I sometimes wind up running the same, fairly-expensive command over and over again, to get the same output. E.g.,
ffprobe to get information about a media file. Given the same input, the same output should be produced always—so caching should be possible.
I've see Memoizing/caching command line output but I'm looking for a more thorough implementation: in particular, that one just seems to compare the command line—if one of the files passed is modified, it won't notice. (It also has a bunch of fixed-length buffers which make me suspicious and is oddly a daemon.)
Before I go off and write my own, I'm curious if one already exists. The key requirements:
- Must re-run the command if any of the input files (on the command line) change
- Must re-run the command if any of the command line options change
- I'm OK (and honestly expect) commands to be run "non-interactive": e.g., with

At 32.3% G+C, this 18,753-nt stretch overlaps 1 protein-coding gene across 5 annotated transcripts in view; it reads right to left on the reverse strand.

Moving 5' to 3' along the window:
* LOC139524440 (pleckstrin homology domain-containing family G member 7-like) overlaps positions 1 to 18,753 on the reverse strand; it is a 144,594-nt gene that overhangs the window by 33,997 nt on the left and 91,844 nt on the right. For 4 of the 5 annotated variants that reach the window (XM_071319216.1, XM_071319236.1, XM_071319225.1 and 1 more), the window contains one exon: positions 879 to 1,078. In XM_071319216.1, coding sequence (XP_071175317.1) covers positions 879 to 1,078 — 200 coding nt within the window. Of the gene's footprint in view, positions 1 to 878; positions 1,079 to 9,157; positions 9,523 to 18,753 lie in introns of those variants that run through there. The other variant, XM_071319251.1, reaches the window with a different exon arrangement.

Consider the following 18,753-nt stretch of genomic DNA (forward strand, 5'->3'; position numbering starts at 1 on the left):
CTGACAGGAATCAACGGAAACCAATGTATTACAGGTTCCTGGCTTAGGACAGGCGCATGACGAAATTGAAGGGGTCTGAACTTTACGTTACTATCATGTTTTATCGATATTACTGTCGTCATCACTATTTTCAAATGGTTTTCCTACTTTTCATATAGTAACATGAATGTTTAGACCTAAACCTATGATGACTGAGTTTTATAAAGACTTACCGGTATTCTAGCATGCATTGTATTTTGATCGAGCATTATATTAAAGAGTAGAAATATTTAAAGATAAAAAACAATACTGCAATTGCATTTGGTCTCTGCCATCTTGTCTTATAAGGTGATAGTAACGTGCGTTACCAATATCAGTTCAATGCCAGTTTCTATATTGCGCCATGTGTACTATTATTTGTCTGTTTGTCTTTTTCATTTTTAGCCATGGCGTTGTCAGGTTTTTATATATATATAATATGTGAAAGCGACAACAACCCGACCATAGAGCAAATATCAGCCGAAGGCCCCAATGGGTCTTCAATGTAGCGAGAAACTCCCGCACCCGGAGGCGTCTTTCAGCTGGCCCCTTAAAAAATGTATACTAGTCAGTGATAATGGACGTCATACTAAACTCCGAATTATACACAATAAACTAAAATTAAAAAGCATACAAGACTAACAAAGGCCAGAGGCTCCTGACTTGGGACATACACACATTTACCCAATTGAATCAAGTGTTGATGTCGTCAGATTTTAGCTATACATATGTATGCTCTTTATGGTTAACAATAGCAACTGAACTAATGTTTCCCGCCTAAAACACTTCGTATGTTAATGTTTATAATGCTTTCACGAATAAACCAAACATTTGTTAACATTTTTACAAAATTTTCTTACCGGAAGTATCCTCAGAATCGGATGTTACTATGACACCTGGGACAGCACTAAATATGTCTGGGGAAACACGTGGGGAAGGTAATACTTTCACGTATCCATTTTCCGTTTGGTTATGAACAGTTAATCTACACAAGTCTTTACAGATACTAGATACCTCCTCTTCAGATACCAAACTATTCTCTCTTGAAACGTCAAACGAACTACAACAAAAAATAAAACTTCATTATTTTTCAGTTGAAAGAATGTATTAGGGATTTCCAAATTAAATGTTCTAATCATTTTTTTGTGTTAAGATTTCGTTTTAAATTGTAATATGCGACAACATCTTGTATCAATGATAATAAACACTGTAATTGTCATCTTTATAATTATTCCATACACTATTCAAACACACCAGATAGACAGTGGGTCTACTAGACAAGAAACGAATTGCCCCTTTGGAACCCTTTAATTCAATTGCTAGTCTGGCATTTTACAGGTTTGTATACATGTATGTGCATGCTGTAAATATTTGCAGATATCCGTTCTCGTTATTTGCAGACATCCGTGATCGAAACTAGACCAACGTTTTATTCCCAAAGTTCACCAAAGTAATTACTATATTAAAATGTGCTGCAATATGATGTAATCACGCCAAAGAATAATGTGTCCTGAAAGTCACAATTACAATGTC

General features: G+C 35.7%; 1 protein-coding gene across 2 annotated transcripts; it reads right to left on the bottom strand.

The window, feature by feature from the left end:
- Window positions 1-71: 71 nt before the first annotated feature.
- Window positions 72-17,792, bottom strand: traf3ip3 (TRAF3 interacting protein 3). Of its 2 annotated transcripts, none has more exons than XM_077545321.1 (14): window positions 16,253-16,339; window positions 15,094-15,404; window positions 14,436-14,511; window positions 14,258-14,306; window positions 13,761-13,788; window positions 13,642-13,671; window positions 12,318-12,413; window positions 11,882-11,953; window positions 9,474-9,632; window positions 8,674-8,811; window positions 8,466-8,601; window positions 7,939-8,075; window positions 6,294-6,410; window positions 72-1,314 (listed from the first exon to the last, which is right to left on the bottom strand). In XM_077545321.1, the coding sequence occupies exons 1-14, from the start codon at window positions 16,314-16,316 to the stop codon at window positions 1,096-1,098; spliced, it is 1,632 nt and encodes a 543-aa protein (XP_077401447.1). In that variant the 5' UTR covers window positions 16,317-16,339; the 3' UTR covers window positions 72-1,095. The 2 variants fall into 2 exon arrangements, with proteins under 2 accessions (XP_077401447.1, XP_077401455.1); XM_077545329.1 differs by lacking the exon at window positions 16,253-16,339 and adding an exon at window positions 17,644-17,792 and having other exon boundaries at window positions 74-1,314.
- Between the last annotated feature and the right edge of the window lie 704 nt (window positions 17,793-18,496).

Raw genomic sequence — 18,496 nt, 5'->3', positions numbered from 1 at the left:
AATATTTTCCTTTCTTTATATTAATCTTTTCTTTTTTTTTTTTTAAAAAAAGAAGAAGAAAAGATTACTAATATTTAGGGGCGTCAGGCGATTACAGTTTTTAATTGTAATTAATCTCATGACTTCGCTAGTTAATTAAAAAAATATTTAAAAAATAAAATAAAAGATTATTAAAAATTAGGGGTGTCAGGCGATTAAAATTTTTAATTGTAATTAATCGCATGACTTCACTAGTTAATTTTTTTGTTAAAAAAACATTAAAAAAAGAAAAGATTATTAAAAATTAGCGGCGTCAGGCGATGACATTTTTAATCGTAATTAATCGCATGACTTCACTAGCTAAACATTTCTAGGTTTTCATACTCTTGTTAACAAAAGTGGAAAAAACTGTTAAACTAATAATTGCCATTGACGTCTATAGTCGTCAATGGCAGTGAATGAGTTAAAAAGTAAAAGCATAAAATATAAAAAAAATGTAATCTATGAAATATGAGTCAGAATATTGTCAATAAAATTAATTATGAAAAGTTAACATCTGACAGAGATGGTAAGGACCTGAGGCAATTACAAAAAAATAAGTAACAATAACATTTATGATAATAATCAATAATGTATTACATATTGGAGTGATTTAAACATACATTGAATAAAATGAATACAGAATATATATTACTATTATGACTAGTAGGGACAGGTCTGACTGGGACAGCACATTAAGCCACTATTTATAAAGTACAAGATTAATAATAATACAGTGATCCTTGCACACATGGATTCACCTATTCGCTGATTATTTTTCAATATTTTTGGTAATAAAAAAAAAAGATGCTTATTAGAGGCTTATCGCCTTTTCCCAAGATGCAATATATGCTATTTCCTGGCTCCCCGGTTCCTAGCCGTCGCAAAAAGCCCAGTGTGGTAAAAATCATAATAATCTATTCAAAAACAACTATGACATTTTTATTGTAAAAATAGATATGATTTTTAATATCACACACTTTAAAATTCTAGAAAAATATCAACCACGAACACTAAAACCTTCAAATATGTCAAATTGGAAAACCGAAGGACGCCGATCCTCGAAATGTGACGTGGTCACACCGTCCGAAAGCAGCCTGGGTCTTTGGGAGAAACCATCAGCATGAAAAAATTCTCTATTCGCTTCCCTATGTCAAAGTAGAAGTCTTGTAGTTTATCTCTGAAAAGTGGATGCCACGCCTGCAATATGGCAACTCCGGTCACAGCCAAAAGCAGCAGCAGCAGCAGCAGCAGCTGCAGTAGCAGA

/dev/nullas stdin, and a two different files as stdout and stderr.
- If the command errors out, I'm OK with either that being cached along with the exit code or alternatively it just not being cached at all.
- Should return cached content as often as possible, given the above. But correctness comes first.
- Preferable if the cache can be shared between several machines (all under common control) e.g., via NFS.
Basically what I'm thinking of doing, if I write my own, is (skipping some locking and error checking for briefness): take command line + stat results of each item on the command line (error or dev, inode, size, mtime) and pass that whole mess through SHA-512 or SHA-256. That'll give a key that is a fixed size but will change if the command or the files change (unless someone makes a size- and mtime-preserving change, in which case they deserve what they get). Check if that key is in the cache directory. If it already exists, copy their contents to stdout & stderr. Otherwise, run the command in a subprocesses with stdin /dev/null and two files as stdout and stderr. If successful, put the files in to the cache directory. Then copy their contents to stdout and stderr. If it turns out I wind up writing my own, design feedback welcome. And the result will be free software.